• perhaps you can take into account the preconceived biases of the people to whom you're referring because you've learned what they like. I don't know them, and I've inquired (in a highly opiniated way, without insisting that my experience is relevant to their perspectives), whether their guidelines are suitable for learning philosophy with an appropriate (whatever that is, I have rather high standards on this) degree of effectiveness. I can only trust that those folks are assigning as high a priority to learning as to keeping order, but I'm still investigating their views on that. – Rortian Apr 16 at 14:49
  • Fortunately they allow chat rooms (like the Higher Order Thinking place I'm creating), and I'm presuming we can discuss our subjective beliefs and justifications without being bound by absurd restrictions on describing one's perspective. We could learn better from each other that way. We only know what we know subjectively, and IMO it's important to relate that to more authoritative opinions. – Rortian Apr 16 at 14:58
  • @Rortian I tried to answer one of your questions to illustrate what I was talking about. philosophy.stackexchange.com/q/61869/29944 – Frank Hubeny Apr 16 at 15:56
  • Yes, thanks, Frank, I responded, but the @FrankHubeny tag doesn't seem to find you and gets dropped after I key it...dunno why...it seemed to survive this post, though(?). – Rortian Apr 16 at 16:29
  • @Rortian When you responded to my answer I was given an alert. You would not need an explicit mention to notify me because I started that answer post. It may have survived here because it was not the first part of the comment, but I am not sure why. If you want to notify others than the author of a post you would have to mention them explicitly or they won't get a notice. – Frank Hubeny Apr 16 at 16:49
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    @Rortian For someone who doesn't like persuasion you're doing a lot of it, at least implicitly. Your whole perspective of philosophy and all you're doing here in Meta is an exercise in persuasion. You say you can only know things subjectively, but that is highly contentious and disputed by many. – curiousdannii Apr 16 at 23:41
  • @curiousdanni, yiur shot is poorly aimed. I said not a word about "persuasion"; I said that I have no interest in "! I'm not convinced that my ideas are the best ones available (let alone true), so why would I want anyone else to be convinved? Persuasion is a distinctly different context for progressive dialogue wherein people enhance our understandings (that is, learn) if we're committed to learning, Persuasion is about reasoning, critical analysis, evidence and justification. There's no truth or "conviction" in the sense of insisting on anything! I repeat myself when people... – Rortian Apr 17 at 2:26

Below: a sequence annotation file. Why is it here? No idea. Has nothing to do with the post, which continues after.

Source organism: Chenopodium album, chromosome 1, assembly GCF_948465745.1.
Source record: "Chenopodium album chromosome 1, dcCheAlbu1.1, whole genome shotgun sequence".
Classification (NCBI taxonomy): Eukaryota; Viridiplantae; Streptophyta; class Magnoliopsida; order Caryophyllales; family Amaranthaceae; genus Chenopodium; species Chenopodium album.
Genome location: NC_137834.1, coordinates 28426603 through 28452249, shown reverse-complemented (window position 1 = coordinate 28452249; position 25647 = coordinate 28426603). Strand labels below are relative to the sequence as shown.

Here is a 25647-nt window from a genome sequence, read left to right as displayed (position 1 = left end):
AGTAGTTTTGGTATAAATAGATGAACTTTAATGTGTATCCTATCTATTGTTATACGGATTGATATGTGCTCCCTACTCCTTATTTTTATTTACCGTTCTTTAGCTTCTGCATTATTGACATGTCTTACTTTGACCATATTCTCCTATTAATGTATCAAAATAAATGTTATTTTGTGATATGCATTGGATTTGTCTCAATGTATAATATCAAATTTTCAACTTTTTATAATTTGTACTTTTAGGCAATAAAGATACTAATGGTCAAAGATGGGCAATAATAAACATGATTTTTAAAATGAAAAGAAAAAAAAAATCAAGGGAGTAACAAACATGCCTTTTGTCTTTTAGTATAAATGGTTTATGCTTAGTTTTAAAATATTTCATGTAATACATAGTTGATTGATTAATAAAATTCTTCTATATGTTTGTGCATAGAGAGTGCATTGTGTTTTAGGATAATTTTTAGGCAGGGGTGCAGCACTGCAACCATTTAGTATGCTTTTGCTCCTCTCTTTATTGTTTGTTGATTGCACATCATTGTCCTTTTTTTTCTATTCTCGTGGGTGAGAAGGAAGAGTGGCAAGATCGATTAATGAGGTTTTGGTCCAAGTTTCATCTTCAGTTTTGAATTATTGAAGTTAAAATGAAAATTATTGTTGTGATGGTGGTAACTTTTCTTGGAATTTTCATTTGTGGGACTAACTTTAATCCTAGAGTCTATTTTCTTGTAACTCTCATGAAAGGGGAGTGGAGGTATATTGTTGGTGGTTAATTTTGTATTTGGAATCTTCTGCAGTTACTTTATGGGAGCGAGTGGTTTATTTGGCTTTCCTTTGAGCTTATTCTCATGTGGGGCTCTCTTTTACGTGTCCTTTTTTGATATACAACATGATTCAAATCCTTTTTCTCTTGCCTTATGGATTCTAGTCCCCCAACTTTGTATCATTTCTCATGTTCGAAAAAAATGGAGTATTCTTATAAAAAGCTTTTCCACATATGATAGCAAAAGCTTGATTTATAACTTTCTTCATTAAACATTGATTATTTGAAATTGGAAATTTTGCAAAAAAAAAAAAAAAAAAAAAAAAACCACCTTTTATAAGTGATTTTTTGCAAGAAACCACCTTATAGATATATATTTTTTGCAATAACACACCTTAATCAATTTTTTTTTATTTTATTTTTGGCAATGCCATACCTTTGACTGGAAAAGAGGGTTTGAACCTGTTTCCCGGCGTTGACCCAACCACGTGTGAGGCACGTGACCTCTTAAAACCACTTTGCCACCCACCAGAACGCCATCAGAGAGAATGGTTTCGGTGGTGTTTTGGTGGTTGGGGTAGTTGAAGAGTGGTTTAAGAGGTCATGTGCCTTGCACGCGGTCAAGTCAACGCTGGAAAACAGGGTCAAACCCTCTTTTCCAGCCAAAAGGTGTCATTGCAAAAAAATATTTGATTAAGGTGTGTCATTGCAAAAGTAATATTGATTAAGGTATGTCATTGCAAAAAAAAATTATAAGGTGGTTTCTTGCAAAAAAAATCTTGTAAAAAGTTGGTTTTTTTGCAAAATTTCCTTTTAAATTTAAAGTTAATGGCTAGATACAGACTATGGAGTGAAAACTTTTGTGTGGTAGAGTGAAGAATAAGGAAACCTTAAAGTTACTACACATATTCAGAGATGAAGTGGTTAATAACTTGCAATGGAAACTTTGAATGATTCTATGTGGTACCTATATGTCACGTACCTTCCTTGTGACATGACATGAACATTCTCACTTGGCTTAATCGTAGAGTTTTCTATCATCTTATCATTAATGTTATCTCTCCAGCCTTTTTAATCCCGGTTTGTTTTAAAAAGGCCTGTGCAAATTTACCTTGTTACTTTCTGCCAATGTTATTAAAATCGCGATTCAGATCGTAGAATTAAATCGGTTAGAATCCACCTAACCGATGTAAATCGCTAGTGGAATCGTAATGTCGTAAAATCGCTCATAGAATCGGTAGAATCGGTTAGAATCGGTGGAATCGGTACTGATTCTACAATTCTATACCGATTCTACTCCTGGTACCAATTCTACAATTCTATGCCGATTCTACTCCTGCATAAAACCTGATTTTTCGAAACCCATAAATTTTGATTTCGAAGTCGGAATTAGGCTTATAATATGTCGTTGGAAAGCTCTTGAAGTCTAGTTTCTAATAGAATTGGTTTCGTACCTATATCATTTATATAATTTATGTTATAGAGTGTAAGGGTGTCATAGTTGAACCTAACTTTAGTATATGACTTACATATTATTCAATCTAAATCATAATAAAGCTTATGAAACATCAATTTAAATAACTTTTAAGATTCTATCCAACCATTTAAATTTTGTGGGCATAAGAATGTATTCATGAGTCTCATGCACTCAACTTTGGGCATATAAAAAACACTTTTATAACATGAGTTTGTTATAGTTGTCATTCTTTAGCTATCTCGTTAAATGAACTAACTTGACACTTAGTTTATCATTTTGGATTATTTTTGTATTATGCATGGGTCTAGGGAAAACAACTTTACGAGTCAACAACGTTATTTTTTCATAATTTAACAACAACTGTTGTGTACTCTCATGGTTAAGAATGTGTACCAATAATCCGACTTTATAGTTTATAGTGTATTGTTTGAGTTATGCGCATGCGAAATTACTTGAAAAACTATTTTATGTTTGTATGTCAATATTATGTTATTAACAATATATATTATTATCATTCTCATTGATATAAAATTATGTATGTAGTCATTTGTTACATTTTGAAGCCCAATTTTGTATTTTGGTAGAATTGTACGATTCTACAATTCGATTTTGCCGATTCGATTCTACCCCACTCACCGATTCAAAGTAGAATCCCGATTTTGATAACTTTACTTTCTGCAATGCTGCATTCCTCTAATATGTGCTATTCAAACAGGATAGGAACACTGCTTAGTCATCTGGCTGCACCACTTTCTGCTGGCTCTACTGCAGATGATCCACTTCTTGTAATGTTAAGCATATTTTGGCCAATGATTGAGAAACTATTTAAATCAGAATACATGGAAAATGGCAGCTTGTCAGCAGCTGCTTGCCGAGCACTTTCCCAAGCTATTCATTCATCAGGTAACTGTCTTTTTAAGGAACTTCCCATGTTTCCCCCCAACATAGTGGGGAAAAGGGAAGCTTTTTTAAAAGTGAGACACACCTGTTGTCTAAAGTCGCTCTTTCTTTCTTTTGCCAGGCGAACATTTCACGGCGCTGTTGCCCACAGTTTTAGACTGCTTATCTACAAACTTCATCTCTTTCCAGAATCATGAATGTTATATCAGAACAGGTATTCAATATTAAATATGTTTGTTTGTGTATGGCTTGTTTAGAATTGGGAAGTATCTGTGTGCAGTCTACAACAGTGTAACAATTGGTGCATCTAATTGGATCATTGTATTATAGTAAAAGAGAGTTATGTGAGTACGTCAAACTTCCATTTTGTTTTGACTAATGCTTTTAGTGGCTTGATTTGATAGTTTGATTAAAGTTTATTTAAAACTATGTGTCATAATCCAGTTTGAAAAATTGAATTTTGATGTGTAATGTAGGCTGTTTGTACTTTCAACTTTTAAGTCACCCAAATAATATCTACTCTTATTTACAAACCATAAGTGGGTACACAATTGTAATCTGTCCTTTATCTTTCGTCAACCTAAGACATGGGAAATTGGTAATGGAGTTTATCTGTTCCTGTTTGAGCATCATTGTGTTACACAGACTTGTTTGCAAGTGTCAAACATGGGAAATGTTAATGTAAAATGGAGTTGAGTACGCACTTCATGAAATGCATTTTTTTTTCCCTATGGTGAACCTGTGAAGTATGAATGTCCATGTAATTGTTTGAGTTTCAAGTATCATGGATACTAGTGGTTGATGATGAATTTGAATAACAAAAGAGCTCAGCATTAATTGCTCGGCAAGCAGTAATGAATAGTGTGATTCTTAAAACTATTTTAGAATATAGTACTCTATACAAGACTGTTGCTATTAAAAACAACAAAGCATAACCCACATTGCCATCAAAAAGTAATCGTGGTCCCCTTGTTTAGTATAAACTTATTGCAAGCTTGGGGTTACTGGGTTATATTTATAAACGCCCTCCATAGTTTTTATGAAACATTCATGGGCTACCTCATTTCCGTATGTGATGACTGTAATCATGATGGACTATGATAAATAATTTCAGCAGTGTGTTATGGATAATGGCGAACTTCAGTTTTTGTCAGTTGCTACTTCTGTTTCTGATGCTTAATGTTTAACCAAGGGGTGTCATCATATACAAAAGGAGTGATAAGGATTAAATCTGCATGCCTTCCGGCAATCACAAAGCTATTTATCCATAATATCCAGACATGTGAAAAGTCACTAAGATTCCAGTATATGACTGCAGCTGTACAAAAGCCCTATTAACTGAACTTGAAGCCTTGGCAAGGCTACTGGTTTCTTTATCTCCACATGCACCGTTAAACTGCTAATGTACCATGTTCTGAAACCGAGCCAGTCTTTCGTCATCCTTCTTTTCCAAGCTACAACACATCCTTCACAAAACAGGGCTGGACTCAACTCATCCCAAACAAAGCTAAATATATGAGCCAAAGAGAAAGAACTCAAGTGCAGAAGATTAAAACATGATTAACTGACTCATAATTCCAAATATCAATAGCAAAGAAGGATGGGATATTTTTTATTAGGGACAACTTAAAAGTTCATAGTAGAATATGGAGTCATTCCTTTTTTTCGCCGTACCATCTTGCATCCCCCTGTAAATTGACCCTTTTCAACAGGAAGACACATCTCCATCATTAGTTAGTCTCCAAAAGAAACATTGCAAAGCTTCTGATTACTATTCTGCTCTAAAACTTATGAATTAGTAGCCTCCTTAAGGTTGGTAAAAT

• ...don't get it, but I hate doing that. Persuasion is what many people tend to do, and I don't see anything wrong with it per se; to the contrary, we've all persuaded others and been persuaded to mutual benefit. Of course there are relatively bad ways to persuade people... Anyway, most people are already naively convinced that they're beliefs are true, and they're not going to listen to reason, are they? I've simply been working to distinguish the truthseekers here (maybe a couple), the truthtellers (many, I suspect), and the wiser folks (some, fortunately). – Rortian Apr 17 at 2:32
  • I left out some words in my first comment box "I have no interest in convincing people" is what I originally stated. – Rortian Apr 17 at 2:35
  • Anyway, I'm tired, taking a break. I'll discuss the intersection of philosophy, psychology and education with anyone who wants to enhance our understandings of philosophical perspectives which have been developed in the last century and a half in my chat space. The older stuff is practically incoherent and practically inapplicable to the processes involved in critical thinking – Rortian Apr 17 at 2:38
  • @Rortian Are you saying that no philosophers before a century and a half ago were critical thinkers? – curiousdannii Apr 17 at 2:50
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    @Rortian I'd suggest you not confuse the terms "critical thinking" and "critical theory". I can't see that they have an awful lot in common. – curiousdannii Apr 19 at 10:42
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    @Rotian It seemed to me that you did a bait and switch, saying "The older stuff is practically incoherent and practically inapplicable to the processes involved in critical thinking", which is nonsense, unless you are deliberately evoking critical theory when you say critical thinking. Not that that would make it any less nonsense, just a failed attempt at wordplay. – curiousdannii Apr 19 at 21:57